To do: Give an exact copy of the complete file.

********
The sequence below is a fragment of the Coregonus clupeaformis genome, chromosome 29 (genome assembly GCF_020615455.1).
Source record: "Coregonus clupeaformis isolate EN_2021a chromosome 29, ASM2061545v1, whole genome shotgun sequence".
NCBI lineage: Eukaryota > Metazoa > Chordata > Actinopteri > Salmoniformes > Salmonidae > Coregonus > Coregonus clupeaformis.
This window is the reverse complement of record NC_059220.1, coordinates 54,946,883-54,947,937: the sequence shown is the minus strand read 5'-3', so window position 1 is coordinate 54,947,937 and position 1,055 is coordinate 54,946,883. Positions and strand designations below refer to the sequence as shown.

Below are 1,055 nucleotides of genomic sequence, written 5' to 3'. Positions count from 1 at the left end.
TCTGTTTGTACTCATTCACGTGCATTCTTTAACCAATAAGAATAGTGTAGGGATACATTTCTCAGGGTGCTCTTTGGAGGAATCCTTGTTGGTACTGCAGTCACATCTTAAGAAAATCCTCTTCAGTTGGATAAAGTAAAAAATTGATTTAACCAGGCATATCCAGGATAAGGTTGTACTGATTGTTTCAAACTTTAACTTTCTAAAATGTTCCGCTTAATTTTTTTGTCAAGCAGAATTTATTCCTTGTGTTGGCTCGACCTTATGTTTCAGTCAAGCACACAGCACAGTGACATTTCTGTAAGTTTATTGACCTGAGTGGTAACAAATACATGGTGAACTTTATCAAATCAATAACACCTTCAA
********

The sequence below is a fragment of the Coregonus clupeaformis genome, chromosome 29 (genome assembly GCF_020615455.1).
Source record: "Coregonus clupeaformis isolate EN_2021a chromosome 29, ASM2061545v1, whole genome shotgun sequence".
NCBI lineage: Eukaryota > Metazoa > Chordata > Actinopteri > Salmoniformes > Salmonidae > Coregonus > Coregonus clupeaformis.
This window is the reverse complement of record NC_059220.1, coordinates 54,946,883-54,947,937: the sequence shown is the minus strand read 5'-3', so window position 1 is coordinate 54,947,937 and position 1,055 is coordinate 54,946,883. Positions and strand designations below refer to the sequence as shown.

Below are 1,055 nucleotides of genomic sequence, written 5' to 3'. Positions count from 1 at the left end.
TCTGTTTGTACTCATTCACGTGCATTCTTTAACCAATAAGAATAGTGTAGGGATACATTTCTCAGGGTGCTCTTTGGAGGAATCCTTGTTGGTACTGCAGTCACATCTTAAGAAAATCCTCTTCAGTTGGATAAAGTAAAAAATTGATTTAACCAGGCATATCCAGGATAAGGTTGTACTGATTGTTTCAAACTTTAACTTTCTAAAATGTTCCGCTTAATTTTTTTGTCAAGCAGAATTTATTCCTTGTGTTGGCTCGACCTTATGTTTCAGTCAAGCACACAGCACAGTGACATTTCTGTAAGTTTATTGACCTGAGTGGTAACAAATACATGGTGAACTTTATCAAATCAATAACACCTTCAA